I’m backed up on all my reading. I’ve got stacks of things all over that need to be read, want to be read, ought to be read, and, you know, maybe someday will get read. It doesn’t help that I keep coming up with new things I want to learn more about, things to research, things I simply must check out of the library and delve into despite the half-dozen other half-read books all around.
I recent rekindled interest in jazz is the current research malady. What was it Elvis Costello once said, Reading about jazz is like dancing about architecture?* It isn’t so much about understanding or a forced appreciation about modal intonations but looking to see how a uniquely American art form changed over the course of its first century. I want to understand how within the space of a hundred years a new medium of expression came into being, reinvented itself nearly every decade, then got stuck in the mire of cultural irrelevance.
I’m looking for a couple of things in all this. First, I’m trying to understand the thinking behind all those mutations and innovations from a creative perspective. Second, I’m sniffing out relevant clues about what’s about to happen to publishing. I don’t think anyone doubts that we’re looking at a seismic shift in both what and how people read, but the question is what form will it take and how will we get there? Are we headed toward a scattershot free improv full of squonky text that mirrors our devolved attention spans, or some fusion that, as with jazz, attempts to bring together some combination of the old and the new? Or will fiction plug along as it always has, moving to the digital age the way music moved from wax cylinders to vinyl albums to magnetic tape to compact discs to mp3s, only to be eclipsed the rock and roll stood in front of jazz’s blue moon?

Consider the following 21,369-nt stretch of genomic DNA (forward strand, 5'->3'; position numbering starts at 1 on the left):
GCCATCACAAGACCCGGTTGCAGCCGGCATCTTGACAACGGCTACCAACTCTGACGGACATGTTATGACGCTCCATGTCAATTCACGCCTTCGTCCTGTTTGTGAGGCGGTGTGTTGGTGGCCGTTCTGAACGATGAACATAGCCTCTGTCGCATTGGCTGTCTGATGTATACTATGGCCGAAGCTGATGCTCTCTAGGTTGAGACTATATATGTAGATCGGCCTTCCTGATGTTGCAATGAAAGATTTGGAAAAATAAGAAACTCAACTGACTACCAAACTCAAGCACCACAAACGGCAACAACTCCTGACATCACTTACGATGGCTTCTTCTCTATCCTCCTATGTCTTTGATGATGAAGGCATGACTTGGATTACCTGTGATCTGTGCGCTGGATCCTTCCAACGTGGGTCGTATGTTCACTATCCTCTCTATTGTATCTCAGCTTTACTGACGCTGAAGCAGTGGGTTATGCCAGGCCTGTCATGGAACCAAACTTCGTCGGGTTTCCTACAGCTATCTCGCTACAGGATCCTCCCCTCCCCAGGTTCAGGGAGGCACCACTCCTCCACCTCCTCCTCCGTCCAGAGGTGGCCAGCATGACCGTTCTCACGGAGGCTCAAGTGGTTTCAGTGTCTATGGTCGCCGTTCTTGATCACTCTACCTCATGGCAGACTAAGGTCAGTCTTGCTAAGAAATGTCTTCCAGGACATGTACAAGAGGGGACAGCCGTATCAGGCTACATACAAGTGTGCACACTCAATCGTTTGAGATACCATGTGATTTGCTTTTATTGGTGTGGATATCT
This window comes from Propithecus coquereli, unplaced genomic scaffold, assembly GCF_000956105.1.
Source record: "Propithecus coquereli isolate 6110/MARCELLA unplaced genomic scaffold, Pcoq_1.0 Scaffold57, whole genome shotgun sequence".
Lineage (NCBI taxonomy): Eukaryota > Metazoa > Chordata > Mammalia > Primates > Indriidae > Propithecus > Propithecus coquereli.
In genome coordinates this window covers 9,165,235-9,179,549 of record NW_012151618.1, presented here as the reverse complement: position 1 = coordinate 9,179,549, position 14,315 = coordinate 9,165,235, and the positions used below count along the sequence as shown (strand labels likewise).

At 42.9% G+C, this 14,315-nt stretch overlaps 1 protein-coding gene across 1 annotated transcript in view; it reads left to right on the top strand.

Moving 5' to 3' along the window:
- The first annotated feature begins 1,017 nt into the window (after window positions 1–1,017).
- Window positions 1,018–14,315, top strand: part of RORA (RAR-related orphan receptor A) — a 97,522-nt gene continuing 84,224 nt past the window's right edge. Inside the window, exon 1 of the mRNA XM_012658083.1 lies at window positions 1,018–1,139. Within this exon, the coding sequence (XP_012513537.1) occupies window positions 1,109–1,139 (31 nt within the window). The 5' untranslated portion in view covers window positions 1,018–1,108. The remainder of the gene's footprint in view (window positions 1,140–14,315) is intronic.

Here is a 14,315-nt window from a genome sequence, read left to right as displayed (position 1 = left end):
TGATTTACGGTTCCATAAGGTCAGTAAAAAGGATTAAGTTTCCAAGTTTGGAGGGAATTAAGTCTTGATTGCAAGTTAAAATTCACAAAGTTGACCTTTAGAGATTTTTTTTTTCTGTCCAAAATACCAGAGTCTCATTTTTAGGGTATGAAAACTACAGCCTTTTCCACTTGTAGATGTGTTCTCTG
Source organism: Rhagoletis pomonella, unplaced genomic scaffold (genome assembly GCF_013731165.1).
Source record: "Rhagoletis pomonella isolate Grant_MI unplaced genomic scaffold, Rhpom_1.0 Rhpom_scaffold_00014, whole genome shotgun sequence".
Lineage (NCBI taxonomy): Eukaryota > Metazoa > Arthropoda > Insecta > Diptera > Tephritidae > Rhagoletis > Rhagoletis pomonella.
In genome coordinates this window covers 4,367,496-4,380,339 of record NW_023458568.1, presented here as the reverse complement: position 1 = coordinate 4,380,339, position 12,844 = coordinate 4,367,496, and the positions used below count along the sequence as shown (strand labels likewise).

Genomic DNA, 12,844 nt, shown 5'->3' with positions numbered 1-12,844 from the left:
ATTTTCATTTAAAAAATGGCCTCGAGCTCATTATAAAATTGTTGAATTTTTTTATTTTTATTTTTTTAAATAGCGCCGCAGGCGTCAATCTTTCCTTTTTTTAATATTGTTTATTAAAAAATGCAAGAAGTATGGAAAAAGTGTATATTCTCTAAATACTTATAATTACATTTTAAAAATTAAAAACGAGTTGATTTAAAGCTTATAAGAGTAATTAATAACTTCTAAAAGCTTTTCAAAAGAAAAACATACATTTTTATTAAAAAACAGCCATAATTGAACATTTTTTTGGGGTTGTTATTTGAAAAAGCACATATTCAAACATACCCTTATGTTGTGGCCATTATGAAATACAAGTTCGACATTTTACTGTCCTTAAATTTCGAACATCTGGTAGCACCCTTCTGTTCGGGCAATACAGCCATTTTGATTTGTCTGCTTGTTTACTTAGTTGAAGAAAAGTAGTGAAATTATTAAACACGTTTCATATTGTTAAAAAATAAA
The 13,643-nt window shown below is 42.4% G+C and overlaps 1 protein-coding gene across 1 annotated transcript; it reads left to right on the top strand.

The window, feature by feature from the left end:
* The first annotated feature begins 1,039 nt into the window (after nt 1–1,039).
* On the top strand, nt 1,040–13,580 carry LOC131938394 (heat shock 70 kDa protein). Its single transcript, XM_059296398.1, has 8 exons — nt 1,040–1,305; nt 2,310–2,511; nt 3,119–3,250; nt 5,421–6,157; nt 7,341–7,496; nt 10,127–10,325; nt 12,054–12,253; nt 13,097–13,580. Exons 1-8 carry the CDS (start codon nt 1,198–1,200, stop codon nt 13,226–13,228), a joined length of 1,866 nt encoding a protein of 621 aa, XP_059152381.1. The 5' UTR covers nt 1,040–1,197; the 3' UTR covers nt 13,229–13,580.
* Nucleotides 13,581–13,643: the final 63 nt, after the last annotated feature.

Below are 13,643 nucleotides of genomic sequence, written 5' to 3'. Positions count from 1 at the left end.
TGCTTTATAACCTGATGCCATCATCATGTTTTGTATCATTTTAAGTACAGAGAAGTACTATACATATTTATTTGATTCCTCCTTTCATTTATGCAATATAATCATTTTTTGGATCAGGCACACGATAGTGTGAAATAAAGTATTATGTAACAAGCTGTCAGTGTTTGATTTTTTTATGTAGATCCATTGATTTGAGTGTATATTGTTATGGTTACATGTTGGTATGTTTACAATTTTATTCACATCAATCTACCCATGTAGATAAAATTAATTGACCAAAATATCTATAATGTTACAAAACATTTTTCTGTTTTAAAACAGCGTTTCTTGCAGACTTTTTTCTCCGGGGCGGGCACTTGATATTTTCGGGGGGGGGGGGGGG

With jazz, the innovation comes from within. Mostly. Musicians learn to play, become masters on some level, then innovate. Young turks who innovate while coming up still tend to do so within the jazz household. Rock and roll was always more about energy and attitude than musicianship and in the end it was that emotional response that captured young hearts and minds. Jazz and its complex tonality cannot hold a candle, popularity-wise, to a catchy hook and an anthemic phrase. Those songs that people wake up humming and cannot get out of their head, they’re rarely jazz.
What jazz has become is almost a form of contemporary classical music. It was cutting edge, defined it’s parameters, and now a safely-defined x/y axis where a listener can plot their preferences along the curve.
Yeah, I guess I’m still trying to second-guess what shape the rock and roll revolution of writing will take. Because that’s where I think we are.
But I’m curious: how many other writers feel a wind of change? I sometimes think that with so much involved in learning the craft of writing, and then the business of getting published, that I wonder how many authors just don’t want to deal with thinking about one more thing.
How about it? Any writers out there sensing what I am? Anyone else wondering about the next thing to come? Anyone know the after-hours club where someone’s playing around with the form and content in a way?
* not quite.